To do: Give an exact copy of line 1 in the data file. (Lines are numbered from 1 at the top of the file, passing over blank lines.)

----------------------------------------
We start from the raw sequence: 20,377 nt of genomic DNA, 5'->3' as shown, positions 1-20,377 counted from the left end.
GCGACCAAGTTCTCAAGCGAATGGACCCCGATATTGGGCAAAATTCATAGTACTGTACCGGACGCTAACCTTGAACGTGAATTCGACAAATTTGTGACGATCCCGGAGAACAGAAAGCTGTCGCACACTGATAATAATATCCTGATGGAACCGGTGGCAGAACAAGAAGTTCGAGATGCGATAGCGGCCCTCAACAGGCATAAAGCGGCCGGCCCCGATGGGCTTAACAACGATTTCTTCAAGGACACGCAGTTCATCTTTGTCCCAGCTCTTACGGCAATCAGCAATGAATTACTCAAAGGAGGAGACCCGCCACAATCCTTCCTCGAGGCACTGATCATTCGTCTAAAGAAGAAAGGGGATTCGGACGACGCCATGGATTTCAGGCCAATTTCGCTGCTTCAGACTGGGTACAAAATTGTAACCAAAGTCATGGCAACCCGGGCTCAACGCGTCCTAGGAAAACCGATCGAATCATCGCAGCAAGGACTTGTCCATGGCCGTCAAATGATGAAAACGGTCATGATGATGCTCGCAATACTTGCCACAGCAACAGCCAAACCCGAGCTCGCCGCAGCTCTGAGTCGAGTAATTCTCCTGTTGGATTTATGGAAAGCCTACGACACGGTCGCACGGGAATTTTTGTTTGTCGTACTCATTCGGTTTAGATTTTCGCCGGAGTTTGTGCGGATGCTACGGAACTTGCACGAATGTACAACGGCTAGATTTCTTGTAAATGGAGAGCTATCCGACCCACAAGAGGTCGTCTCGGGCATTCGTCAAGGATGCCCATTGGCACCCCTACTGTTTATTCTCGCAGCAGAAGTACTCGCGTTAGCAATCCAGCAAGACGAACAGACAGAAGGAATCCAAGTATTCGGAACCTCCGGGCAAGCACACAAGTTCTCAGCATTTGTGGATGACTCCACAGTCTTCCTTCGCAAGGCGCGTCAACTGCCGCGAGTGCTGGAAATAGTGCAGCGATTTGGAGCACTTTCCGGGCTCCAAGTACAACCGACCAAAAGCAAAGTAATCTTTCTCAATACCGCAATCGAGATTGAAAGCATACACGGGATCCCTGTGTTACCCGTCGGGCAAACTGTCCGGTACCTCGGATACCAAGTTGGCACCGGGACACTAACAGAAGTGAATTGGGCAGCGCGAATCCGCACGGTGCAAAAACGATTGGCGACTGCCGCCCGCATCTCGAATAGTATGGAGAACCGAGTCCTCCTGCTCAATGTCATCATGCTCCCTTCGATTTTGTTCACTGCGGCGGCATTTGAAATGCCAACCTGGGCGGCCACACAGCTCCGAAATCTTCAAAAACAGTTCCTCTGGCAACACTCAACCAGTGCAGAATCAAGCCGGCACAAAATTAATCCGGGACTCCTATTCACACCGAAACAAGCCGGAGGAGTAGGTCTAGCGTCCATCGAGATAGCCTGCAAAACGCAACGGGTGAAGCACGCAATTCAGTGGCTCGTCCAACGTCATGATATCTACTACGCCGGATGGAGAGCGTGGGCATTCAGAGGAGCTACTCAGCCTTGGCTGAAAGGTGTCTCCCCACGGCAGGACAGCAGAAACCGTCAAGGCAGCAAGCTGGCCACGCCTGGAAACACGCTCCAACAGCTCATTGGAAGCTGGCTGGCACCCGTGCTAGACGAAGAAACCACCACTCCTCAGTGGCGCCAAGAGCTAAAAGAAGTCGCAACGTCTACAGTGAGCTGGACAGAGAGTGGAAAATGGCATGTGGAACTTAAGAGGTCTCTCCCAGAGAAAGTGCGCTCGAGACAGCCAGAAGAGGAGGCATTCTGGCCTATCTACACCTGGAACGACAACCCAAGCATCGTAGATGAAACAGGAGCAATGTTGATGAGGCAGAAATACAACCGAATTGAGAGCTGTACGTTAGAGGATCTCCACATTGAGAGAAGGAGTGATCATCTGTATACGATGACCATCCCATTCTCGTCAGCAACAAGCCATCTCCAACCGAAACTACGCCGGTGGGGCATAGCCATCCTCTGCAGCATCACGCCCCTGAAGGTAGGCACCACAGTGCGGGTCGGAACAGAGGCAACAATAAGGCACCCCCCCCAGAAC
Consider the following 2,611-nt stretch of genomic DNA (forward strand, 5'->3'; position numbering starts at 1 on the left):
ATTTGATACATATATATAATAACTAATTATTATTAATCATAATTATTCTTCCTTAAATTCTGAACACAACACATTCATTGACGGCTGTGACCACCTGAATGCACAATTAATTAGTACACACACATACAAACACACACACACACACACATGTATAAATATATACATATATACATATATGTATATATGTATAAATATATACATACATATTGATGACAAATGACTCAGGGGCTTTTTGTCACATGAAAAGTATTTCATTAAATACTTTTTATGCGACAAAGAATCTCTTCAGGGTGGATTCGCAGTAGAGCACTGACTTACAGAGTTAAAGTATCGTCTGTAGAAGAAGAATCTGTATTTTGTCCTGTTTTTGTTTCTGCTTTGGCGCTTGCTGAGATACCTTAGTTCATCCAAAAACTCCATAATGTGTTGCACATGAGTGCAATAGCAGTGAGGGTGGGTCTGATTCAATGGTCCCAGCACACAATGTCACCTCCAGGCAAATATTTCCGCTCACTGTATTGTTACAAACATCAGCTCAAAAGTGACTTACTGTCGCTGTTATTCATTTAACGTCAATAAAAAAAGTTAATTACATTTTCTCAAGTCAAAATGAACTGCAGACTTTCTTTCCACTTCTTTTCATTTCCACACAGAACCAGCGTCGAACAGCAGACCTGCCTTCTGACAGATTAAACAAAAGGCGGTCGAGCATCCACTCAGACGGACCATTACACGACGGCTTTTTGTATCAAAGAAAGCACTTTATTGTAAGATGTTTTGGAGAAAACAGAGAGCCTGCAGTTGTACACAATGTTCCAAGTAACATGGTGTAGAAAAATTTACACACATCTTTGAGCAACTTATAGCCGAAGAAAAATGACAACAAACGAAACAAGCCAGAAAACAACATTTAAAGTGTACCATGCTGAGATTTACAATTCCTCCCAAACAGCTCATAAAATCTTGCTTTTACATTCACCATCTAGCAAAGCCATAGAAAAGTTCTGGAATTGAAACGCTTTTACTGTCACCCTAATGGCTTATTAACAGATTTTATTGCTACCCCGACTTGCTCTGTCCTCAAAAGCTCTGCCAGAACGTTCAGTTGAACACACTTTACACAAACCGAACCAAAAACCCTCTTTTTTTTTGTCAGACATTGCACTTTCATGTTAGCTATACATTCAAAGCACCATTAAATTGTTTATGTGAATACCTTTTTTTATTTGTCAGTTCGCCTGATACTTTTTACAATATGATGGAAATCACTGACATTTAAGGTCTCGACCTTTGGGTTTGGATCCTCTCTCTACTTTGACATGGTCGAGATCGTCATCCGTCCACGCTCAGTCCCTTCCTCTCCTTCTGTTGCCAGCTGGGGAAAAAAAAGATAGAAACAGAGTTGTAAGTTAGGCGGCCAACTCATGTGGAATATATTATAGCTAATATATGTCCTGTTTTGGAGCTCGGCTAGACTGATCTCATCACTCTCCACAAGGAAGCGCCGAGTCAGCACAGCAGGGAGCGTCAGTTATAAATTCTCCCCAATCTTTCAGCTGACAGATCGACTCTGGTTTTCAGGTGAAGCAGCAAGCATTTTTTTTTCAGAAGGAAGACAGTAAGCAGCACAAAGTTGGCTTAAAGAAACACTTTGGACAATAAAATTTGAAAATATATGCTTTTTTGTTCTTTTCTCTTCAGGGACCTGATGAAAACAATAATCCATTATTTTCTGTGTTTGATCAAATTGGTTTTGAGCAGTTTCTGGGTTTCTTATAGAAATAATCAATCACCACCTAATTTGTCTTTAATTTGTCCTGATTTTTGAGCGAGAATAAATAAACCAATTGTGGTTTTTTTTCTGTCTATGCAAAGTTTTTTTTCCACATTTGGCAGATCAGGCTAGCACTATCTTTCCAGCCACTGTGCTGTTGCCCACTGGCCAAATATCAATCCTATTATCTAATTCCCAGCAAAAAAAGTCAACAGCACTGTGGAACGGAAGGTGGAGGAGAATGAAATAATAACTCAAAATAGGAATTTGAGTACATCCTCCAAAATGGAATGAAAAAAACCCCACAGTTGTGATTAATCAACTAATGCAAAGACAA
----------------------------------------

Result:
We start from the raw sequence: 20,377 nt of genomic DNA, 5'->3' as shown, positions 1-20,377 counted from the left end.